John Waters is not a good filmmaker by any conventional measure, but he is relentlessly original. His work cannot be mistaken for that of another artist. So what happens when you take his most successful film and make it into a very traditional musical? An unexpectedly delightful alloy of camp and chorus.

Hairspray, the 2002 musical by Mark O'Donnell, Thomas Meehan, Marc Shaiman and Scott Wittman, hews closely to Waters' plot: Tracy Turnblad (Blythe Woodland) is a hefty teenager whose greatest dream, in 1962, is to dance on The Corny Collins Show and—when that dream comes to pass—who realizes that what she really wants is to integrate Baltimore television. Despite an awful book and annoying name-dropping tic, the show is a real joy: a loud, exuberant tribute to loving yourself as you are, with infectious energy and an immediately memorable score—including "You Can't Stop the Beat," by far the best finale in recent memory.

Broadway Rose's production shows all the company's usual ambition and inevitable flaws. Woodland has a good voice and great presence as Tracy, but is too svelte to call herself a "fat girl." Dan Murphy is a lot of fun as Tracy's unapologetically hefty mother, but I wish he had a bigger voice—Murphy is a crooner, and the role demands a belter. Alina Ziak dances too well as Amber Von Tussle, the supposedly graceless daughter of the evil former beauty queen Velma Von Tussle. Opening night lighting was marred by shaky follow spots. 

But these are minor quibbles. The show has a great, cartoony set, all wild angles and candy colors, that suits the manic fantasy of the score. Music director Rick Lewis' band is punchy and loud enough to compete with the enormous cast. And the show is completely stolen by the outstanding performances of two minor characters: John "Jay" Kelley Jr. as Seaweed, who showed off a voice as big as his graceful, bass-player hands on "Run and Tell That"; and Lacretta Nicole as Motormouth Maybelle, whose delivery of "I Know Where I've Been" outshone even Queen Latifah's performance in the 2007 movie.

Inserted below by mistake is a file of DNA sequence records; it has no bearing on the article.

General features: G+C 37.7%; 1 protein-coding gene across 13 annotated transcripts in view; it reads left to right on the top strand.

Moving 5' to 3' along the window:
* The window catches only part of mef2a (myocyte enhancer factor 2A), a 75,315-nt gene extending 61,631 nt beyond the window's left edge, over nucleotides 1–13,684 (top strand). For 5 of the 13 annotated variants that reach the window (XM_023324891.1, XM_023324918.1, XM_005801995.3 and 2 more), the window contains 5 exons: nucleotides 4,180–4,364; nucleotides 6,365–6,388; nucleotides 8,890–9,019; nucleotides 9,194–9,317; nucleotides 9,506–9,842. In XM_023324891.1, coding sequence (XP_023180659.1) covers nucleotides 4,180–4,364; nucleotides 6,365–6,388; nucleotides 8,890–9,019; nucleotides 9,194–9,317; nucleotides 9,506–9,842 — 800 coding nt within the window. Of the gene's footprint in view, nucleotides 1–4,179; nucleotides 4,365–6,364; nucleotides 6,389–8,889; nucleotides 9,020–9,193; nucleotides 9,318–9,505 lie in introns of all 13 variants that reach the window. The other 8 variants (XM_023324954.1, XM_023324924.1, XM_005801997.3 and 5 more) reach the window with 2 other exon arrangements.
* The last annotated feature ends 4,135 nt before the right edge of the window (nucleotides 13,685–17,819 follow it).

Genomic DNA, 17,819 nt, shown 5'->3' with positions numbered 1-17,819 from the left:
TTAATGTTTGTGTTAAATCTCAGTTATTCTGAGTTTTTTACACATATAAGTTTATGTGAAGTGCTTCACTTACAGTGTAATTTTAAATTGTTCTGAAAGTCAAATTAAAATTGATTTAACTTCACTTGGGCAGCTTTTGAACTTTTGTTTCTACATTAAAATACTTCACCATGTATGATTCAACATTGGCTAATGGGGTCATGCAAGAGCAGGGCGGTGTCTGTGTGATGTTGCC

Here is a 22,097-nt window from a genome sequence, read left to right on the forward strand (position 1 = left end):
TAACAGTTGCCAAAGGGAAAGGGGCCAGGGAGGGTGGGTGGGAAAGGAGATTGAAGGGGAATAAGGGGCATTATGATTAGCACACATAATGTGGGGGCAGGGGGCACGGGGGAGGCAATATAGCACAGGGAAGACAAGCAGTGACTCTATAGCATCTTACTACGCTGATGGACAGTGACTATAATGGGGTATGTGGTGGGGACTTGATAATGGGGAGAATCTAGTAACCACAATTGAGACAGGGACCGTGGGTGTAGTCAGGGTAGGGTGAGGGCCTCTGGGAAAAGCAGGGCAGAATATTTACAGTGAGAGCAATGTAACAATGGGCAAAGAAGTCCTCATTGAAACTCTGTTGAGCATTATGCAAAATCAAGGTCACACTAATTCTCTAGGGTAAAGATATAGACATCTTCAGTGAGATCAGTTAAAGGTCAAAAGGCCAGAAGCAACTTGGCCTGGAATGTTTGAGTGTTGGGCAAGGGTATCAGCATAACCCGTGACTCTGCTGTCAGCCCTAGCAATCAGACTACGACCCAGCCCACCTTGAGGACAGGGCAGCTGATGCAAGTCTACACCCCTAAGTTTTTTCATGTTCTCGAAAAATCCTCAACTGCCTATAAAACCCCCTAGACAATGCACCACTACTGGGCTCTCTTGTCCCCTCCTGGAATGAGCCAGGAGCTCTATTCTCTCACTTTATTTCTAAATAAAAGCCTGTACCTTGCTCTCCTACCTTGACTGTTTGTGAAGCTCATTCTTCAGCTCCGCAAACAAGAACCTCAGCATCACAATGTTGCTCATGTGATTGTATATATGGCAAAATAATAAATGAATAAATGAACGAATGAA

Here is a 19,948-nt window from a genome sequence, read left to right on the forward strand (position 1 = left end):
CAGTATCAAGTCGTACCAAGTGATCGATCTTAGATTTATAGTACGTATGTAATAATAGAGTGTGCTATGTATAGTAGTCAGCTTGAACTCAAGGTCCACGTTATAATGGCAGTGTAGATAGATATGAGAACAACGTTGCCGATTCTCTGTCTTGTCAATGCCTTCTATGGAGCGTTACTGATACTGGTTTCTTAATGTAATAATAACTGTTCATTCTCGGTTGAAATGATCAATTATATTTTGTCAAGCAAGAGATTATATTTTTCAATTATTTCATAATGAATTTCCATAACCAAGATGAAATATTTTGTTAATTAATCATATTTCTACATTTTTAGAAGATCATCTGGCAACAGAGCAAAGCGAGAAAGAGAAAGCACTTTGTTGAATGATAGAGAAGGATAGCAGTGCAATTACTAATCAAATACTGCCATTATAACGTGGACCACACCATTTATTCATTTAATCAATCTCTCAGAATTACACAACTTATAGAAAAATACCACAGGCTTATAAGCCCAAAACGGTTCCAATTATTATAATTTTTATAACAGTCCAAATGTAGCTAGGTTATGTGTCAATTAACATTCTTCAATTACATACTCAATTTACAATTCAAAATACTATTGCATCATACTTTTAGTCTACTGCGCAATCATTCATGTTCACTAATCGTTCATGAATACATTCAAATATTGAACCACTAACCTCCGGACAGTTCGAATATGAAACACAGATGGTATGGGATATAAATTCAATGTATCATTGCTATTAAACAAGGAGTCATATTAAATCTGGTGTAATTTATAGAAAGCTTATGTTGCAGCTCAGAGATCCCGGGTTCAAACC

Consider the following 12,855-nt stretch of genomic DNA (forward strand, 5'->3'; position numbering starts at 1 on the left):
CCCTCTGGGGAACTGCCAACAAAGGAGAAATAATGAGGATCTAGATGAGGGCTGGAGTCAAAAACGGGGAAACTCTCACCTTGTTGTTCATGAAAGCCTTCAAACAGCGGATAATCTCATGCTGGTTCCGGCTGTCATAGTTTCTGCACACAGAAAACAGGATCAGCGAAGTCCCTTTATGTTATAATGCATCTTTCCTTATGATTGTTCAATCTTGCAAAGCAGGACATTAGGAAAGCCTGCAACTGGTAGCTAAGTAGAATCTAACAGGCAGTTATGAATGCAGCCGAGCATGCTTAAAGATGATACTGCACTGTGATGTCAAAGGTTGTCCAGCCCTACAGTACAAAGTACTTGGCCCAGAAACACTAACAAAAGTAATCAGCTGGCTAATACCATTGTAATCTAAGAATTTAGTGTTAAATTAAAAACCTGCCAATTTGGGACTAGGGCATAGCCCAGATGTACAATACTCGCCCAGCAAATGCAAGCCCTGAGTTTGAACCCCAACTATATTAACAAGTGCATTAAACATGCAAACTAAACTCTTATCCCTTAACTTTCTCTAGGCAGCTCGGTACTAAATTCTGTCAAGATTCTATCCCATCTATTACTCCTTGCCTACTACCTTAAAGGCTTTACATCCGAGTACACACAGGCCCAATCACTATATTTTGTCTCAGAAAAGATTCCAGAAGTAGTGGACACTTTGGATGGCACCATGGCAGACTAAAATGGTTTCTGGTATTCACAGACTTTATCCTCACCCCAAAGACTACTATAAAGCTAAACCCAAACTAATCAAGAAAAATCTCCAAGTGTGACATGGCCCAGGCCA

I don't know if Hairspray, with its central themes of body image, discrimination, race and drag coated in a sugary shell of '60s pop, is truly subversive, or just another example of Broadway's long tradition of co-opting marginalized culture for mainstream consumption. I assumed the latter, but as the uncomfortable racism gags and phallic imagery grew during the show, I began to wonder if the show's creators hadn't pulled a fast one. In the end, Hairspray's political agenda, overt or hidden, is irrelevant. The show had Broadway Rose's quite aged opening-night audience up and dancing, and it will do the same to you.

SEE IT: Deb Fennell Auditorium, 9000 SW Durham Road, 620-5262. 7:30 pm Thursdays-Fridays, 2 and 7:30 pm Saturdays, 2 pm Sundays through July 24. $20-$35.